According to Deutsche Bank analysts, Bitcoin's (BTC) market capitalization of $1 trillion and potential for sustained development have made the cryptocurrency "too important to ignore."
Bitcoin rates were under $1,000 per coin at the start of 2017. Bitcoin hit nearly $20,000 in December of the same year. Then came the crash, with the price falling to $7,000 by February 2018.
Prices have risen sharply in the last year, from $4,900 in March 2020 to a record peak of $60,000 last Saturday. The arrival of hedge funds was one of the most significant factors behind bitcoin's increased demand, the report mentioned.
Bitcoin is expected to remain ultravolatile due to its already limited tradability; a few more major transactions or market exits may dramatically alter the supply-demand equilibrium, according to Deutsche Bank analysts.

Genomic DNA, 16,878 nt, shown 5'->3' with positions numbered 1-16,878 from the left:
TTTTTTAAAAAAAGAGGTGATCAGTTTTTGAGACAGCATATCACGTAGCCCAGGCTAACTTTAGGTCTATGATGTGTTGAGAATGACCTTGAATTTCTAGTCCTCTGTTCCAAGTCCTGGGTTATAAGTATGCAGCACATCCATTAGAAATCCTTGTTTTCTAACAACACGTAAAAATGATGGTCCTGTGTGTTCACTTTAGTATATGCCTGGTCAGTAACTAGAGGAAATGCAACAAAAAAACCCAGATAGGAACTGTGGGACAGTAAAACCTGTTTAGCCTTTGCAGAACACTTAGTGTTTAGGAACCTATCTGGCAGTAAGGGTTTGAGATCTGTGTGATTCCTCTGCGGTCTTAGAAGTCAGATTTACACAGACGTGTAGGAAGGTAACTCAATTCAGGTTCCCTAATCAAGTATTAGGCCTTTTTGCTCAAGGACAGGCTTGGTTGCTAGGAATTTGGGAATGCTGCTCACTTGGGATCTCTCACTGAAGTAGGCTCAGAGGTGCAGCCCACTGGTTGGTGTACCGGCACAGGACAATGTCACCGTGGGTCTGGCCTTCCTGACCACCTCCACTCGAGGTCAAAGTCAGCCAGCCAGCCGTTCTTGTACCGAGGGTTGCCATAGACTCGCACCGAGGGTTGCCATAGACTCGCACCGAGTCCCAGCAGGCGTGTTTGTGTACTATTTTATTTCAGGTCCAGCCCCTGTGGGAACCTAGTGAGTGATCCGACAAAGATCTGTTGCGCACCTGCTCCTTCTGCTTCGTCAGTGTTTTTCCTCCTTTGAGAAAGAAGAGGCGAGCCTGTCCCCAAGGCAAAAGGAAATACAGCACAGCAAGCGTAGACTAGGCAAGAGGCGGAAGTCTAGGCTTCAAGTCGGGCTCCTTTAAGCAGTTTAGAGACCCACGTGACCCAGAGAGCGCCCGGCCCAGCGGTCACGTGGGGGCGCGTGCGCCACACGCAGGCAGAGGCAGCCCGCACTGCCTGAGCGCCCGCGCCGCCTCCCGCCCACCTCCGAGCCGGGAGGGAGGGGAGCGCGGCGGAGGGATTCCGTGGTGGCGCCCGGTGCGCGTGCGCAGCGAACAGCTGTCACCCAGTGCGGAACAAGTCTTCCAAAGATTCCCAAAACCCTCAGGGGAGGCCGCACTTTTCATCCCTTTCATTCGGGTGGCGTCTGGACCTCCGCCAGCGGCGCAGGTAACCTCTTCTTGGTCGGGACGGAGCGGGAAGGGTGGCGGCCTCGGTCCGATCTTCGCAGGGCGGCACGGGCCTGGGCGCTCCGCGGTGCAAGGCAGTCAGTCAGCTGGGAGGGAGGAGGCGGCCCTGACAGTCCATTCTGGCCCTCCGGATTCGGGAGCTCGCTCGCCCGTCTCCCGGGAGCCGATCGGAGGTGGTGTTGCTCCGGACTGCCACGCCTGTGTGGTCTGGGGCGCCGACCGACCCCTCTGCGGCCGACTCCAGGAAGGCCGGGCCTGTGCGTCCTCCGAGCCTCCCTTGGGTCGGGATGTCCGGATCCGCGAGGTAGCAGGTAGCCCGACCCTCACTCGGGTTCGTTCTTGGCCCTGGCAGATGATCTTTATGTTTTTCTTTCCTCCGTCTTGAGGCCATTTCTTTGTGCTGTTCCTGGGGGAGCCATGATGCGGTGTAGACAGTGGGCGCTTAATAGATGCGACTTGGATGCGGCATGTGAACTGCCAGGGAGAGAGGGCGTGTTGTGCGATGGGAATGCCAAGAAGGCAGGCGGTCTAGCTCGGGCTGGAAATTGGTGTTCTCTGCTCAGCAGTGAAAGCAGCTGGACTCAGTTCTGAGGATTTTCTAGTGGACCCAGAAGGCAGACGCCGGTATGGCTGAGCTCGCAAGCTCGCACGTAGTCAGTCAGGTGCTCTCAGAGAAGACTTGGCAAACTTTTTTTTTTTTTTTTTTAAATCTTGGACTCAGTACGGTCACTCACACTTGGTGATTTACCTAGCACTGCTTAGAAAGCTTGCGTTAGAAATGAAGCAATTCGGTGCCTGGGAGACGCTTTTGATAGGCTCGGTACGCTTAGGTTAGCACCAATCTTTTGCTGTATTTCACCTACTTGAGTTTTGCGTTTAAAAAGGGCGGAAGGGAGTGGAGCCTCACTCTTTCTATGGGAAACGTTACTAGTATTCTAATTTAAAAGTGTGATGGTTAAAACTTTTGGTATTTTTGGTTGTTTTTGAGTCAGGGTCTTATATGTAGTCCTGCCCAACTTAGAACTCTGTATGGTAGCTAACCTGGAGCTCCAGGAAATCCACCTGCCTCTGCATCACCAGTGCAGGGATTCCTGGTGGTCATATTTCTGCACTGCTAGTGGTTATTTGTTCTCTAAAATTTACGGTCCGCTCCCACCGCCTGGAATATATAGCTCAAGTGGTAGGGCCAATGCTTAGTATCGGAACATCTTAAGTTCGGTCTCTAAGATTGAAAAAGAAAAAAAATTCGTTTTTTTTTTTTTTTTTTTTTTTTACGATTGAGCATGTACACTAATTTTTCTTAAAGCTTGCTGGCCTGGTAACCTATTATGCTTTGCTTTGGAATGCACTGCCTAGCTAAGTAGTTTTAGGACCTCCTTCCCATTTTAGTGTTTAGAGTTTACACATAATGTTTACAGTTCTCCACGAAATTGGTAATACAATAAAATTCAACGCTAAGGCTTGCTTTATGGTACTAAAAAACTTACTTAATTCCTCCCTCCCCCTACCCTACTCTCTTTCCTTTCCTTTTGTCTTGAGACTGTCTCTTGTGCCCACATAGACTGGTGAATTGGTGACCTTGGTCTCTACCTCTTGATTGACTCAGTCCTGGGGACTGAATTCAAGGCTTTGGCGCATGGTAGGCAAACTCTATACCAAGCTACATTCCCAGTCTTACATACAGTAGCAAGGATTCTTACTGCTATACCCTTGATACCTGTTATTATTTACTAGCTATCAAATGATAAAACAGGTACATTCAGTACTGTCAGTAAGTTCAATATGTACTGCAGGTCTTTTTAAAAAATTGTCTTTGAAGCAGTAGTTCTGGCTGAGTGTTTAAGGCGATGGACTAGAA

The next two to three years should be a watershed moment for Bitcoin, with people watching digital currency trends for signs of acceptance.
There are over 5,000 cryptocurrencies in total, but Bitcoin is by far the most valuable in terms of market capitalization. Bitcoin's total market capitalization is more than four times that of Ethereum, the second-most-traded cryptocurrency.
This week, Bitcoin's (BTC) price has struggled to break through to fresh all-time highs above $60,000. Following the breakout above $58,000, negative news from India, as well as general macroeconomic weakness and a rebounding dollar, seem to have put an end to the rally.